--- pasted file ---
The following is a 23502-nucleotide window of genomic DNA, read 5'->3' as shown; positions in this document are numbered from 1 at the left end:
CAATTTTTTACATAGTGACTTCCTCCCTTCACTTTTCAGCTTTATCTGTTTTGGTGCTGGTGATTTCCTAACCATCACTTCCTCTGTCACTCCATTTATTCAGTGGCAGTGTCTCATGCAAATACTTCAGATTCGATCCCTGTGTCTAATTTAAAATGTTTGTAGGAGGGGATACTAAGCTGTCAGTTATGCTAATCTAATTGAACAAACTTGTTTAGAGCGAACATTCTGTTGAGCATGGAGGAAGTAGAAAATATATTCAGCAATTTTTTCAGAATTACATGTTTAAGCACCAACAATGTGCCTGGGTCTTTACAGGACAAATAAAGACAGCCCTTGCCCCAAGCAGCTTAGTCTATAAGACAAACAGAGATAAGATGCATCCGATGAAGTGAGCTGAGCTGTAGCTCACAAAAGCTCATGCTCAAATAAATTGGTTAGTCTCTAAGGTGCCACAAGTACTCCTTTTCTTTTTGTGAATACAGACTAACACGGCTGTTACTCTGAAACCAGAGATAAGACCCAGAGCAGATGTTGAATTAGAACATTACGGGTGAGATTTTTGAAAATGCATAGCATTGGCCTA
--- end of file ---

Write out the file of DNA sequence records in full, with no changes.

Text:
The following is a 23502-nucleotide window of genomic DNA, read 5'->3' as shown; positions in this document are numbered from 1 at the left end:
CAATTTTTTACATAGTGACTTCCTCCCTTCACTTTTCAGCTTTATCTGTTTTGGTGCTGGTGATTTCCTAACCATCACTTCCTCTGTCACTCCATTTATTCAGTGGCAGTGTCTCATGCAAATACTTCAGATTCGATCCCTGTGTCTAATTTAAAATGTTTGTAGGAGGGGATACTAAGCTGTCAGTTATGCTAATCTAATTGAACAAACTTGTTTAGAGCGAACATTCTGTTGAGCATGGAGGAAGTAGAAAATATATTCAGCAATTTTTTCAGAATTACATGTTTAAGCACCAACAATGTGCCTGGGTCTTTACAGGACAAATAAAGACAGCCCTTGCCCCAAGCAGCTTAGTCTATAAGACAAACAGAGATAAGATGCATCCGATGAAGTGAGCTGAGCTGTAGCTCACAAAAGCTCATGCTCAAATAAATTGGTTAGTCTCTAAGGTGCCACAAGTACTCCTTTTCTTTTTGTGAATACAGACTAACACGGCTGTTACTCTGAAACCAGAGATAAGACCCAGAGCAGATGTTGAATTAGAACATTACGGGTGAGATTTTTGAAAATGCATAGCATTGGCCTA